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“After the injury. After the rehabilitation. After the attention, and recovery, and return to the diamond and court, Matt Cook finally gets to take a breath, and just be a senior in high school.”

On March 30, 2007 a stray line drive ball struck Cook in the face while he was at batting practice. Cook incurred a brain injury called expressive aphasia, leaving him with symptoms similar to a stroke victim.

Two years later, he shows no signs of the traumatic brain injury he suffered. That is amazing considering after the accident he had no idea what year it was or where he lived. Matt has made an amazing recovery. Now a high school senior, he not only has an 88-mile-per-hour fastball, but he is back on the basketball court, holds a job at the local YMCA teaching soccer to 4- and 5-year olds, and was awarded a baseball scholarship to Northeastern University.

“The doctors thought he had a chance, but I don’t think anybody saw him coming back as far as he’s come back,” said his father.

It sounds like Matt was determined to play baseball, and he definitely is making that happen.

Traumatic brain injuries (TBIs) are usually the result of a sudden bump, blow, or jolt to the head, and can range from mild (known as a concussion) to severe, and can disrupt the way the brain normally works. It is similar to a collision in that the brain collides with the inside of the skull potentially causing bruising, nerve damage, and bleeding. Brain injuries can leave an individual severely debilitated and often result in fatality. The severity of the injuries – temporary concussion and headache to fatal – depends on the affected part of the brain.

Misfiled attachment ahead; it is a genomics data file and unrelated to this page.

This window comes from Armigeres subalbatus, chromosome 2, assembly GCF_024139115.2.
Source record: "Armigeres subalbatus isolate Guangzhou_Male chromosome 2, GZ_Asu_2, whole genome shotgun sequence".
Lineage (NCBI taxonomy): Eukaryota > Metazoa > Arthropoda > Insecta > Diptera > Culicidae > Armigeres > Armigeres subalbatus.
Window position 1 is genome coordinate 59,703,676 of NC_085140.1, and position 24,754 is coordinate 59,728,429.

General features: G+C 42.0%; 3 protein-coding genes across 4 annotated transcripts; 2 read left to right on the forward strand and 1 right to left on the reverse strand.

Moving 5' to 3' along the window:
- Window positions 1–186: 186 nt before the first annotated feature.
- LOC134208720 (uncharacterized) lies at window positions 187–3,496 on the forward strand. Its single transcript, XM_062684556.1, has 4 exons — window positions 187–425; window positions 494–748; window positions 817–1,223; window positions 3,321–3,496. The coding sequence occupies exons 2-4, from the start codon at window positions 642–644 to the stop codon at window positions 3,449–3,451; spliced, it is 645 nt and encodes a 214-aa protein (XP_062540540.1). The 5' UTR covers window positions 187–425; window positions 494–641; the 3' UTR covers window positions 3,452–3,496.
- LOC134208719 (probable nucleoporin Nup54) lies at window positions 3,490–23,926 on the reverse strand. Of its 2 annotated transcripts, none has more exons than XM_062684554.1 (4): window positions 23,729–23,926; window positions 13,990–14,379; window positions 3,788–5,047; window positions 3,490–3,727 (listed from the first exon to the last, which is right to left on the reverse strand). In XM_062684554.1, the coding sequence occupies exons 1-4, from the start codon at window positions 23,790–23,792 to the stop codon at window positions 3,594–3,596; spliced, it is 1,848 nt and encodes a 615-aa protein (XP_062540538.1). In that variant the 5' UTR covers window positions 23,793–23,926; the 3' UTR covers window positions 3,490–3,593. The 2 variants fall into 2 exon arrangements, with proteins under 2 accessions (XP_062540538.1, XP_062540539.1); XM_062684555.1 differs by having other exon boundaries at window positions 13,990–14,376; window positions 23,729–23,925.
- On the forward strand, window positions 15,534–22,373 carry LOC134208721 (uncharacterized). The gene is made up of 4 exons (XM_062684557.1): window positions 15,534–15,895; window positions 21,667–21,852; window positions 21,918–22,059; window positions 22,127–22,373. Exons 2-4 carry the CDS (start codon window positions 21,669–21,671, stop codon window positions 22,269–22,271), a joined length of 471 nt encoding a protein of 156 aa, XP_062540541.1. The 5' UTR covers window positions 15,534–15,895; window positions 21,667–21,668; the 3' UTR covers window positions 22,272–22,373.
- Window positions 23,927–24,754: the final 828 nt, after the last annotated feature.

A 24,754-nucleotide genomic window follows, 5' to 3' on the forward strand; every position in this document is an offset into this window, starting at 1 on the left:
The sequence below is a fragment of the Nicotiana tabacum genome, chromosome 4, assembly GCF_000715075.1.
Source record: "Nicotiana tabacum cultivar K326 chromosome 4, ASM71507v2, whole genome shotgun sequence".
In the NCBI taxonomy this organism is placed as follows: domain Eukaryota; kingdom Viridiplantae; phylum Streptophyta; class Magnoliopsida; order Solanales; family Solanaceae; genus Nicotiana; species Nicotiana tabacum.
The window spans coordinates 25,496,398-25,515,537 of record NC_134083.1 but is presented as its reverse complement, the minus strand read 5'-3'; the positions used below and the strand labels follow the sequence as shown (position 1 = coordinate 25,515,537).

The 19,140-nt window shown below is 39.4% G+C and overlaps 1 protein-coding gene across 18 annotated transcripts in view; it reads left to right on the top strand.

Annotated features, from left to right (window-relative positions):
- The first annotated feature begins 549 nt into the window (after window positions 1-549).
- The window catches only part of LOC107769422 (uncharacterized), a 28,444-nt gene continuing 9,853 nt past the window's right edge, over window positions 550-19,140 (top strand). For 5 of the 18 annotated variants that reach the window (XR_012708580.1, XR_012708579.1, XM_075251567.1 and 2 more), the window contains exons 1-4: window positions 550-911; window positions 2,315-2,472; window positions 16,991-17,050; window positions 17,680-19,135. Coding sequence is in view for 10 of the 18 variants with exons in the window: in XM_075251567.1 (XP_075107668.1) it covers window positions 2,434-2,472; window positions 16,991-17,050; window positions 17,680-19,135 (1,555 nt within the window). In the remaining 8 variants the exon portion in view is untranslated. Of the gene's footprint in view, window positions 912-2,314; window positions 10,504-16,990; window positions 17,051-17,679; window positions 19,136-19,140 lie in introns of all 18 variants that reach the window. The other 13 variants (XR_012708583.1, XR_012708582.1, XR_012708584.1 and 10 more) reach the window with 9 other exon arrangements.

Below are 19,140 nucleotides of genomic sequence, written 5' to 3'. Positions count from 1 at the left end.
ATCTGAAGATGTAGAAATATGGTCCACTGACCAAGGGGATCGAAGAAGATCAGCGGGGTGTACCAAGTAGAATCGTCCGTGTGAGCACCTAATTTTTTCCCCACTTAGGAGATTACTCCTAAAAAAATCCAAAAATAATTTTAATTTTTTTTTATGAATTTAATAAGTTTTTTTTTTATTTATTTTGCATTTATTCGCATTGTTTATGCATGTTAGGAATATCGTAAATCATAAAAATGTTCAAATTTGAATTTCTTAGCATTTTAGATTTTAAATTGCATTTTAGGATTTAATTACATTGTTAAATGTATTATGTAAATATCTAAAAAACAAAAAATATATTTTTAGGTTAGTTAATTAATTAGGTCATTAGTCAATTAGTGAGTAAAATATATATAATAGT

Matt and his family know that he is very, very fortunate. Matt’s mother, Ann, admitted as much after her return from a brain injury fund raiser:

“Seeing all these patients, one 16-year-old girl who had a head injury seven years ago spoke, and she did a great job, but her speech is still impaired and she still goes through therapy,’’ she said. “So we know it could have been much worse.’’

The impact of a traumatic brain injury on a person and his or her family can be devastating. Change in brain function can have a dramatic impact on family, job, social interaction. Individuals with severe injuries can be left in long-term unresponsive states. Long-term rehabilitation is often necessary to maximize function and independence. These cases can have a significant financial impact on the victim and his family; this impact is felt in the form of signficant medical, hospital and rehabilitation bills. Disability of a breadwinner or having to leave a job to be a caretaker for a loved one can also cause significant financial stress.

If you or a loved one has experienced a traumatic brain injury, you may or may not be able to pursue a claim in litigation. The unfortunate circumstances of Matt’s injury, for instance, are not necessarily suggestive of potential litigation. In contrast, striking one’s head in a car accident, slip & fall, bicycle, or construction accident could present circumstances that would enable a person to pursue litigation. It is important to consult with an attorney who specializes in these types of cases and injuries.

If a traumatic brain injury has resulted in serious financial consequences to you or your family and you are pursuing a lawsuit through an attorney, you may qualify for lawsuit funding. This is a service that would provide you and your family long or short term financial assistance, throughout the pendency of your case. Nobody can undo the physical, emotional and financial damage you and your family have suffered, but an experienced attorney and an experienced legal finance company can make a huge difference in your case.

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